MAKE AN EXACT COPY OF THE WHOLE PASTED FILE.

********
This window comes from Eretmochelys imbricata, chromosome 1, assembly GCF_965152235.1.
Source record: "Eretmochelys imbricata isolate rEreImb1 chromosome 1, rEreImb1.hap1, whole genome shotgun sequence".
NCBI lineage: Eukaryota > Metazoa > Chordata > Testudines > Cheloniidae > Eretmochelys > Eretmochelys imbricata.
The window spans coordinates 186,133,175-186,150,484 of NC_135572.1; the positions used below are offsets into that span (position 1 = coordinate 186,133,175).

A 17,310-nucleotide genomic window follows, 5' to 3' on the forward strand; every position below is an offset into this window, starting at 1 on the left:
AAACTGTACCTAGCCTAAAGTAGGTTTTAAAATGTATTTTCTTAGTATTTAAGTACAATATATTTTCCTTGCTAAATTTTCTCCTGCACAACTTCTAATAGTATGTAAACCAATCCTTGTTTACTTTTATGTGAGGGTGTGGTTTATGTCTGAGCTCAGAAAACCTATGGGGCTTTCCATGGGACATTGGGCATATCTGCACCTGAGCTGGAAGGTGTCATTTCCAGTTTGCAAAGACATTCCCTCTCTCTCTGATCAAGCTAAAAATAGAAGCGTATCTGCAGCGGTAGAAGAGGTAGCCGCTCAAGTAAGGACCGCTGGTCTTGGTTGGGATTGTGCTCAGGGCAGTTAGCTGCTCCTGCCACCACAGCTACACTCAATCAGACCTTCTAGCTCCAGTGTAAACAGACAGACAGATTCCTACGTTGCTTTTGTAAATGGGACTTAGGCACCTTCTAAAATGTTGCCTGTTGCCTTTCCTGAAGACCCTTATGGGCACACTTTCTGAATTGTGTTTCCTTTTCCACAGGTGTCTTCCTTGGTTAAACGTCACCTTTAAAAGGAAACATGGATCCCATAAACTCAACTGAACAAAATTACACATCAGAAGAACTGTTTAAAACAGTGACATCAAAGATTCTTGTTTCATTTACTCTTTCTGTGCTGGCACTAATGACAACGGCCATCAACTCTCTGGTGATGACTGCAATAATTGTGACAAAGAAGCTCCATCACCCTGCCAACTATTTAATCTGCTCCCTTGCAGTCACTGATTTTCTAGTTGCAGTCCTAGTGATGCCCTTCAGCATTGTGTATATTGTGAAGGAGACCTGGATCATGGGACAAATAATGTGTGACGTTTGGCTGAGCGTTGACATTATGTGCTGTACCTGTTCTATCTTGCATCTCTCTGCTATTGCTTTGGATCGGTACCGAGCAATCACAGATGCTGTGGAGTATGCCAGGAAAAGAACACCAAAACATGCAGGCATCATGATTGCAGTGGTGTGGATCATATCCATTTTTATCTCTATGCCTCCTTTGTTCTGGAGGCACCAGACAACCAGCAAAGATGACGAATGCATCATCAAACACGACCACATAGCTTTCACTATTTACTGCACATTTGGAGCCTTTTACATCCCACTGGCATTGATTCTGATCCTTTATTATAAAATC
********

This window comes from Eretmochelys imbricata, chromosome 1, assembly GCF_965152235.1.
Source record: "Eretmochelys imbricata isolate rEreImb1 chromosome 1, rEreImb1.hap1, whole genome shotgun sequence".
NCBI lineage: Eukaryota > Metazoa > Chordata > Testudines > Cheloniidae > Eretmochelys > Eretmochelys imbricata.
The window spans coordinates 186,133,175-186,150,484 of NC_135572.1; the positions used below are offsets into that span (position 1 = coordinate 186,133,175).

A 17,310-nucleotide genomic window follows, 5' to 3' on the forward strand; every position below is an offset into this window, starting at 1 on the left:
AAACTGTACCTAGCCTAAAGTAGGTTTTAAAATGTATTTTCTTAGTATTTAAGTACAATATATTTTCCTTGCTAAATTTTCTCCTGCACAACTTCTAATAGTATGTAAACCAATCCTTGTTTACTTTTATGTGAGGGTGTGGTTTATGTCTGAGCTCAGAAAACCTATGGGGCTTTCCATGGGACATTGGGCATATCTGCACCTGAGCTGGAAGGTGTCATTTCCAGTTTGCAAAGACATTCCCTCTCTCTCTGATCAAGCTAAAAATAGAAGCGTATCTGCAGCGGTAGAAGAGGTAGCCGCTCAAGTAAGGACCGCTGGTCTTGGTTGGGATTGTGCTCAGGGCAGTTAGCTGCTCCTGCCACCACAGCTACACTCAATCAGACCTTCTAGCTCCAGTGTAAACAGACAGACAGATTCCTACGTTGCTTTTGTAAATGGGACTTAGGCACCTTCTAAAATGTTGCCTGTTGCCTTTCCTGAAGACCCTTATGGGCACACTTTCTGAATTGTGTTTCCTTTTCCACAGGTGTCTTCCTTGGTTAAACGTCACCTTTAAAAGGAAACATGGATCCCATAAACTCAACTGAACAAAATTACACATCAGAAGAACTGTTTAAAACAGTGACATCAAAGATTCTTGTTTCATTTACTCTTTCTGTGCTGGCACTAATGACAACGGCCATCAACTCTCTGGTGATGACTGCAATAATTGTGACAAAGAAGCTCCATCACCCTGCCAACTATTTAATCTGCTCCCTTGCAGTCACTGATTTTCTAGTTGCAGTCCTAGTGATGCCCTTCAGCATTGTGTATATTGTGAAGGAGACCTGGATCATGGGACAAATAATGTGTGACGTTTGGCTGAGCGTTGACATTATGTGCTGTACCTGTTCTATCTTGCATCTCTCTGCTATTGCTTTGGATCGGTACCGAGCAATCACAGATGCTGTGGAGTATGCCAGGAAAAGAACACCAAAACATGCAGGCATCATGATTGCAGTGGTGTGGATCATATCCATTTTTATCTCTATGCCTCCTTTGTTCTGGAGGCACCAGACAACCAGCAAAGATGACGAATGCATCATCAAACACGACCACATAGCTTTCACTATTTACTGCACATTTGGAGCCTTTTACATCCCACTGGCATTGATTCTGATCCTTTATTATAAAATC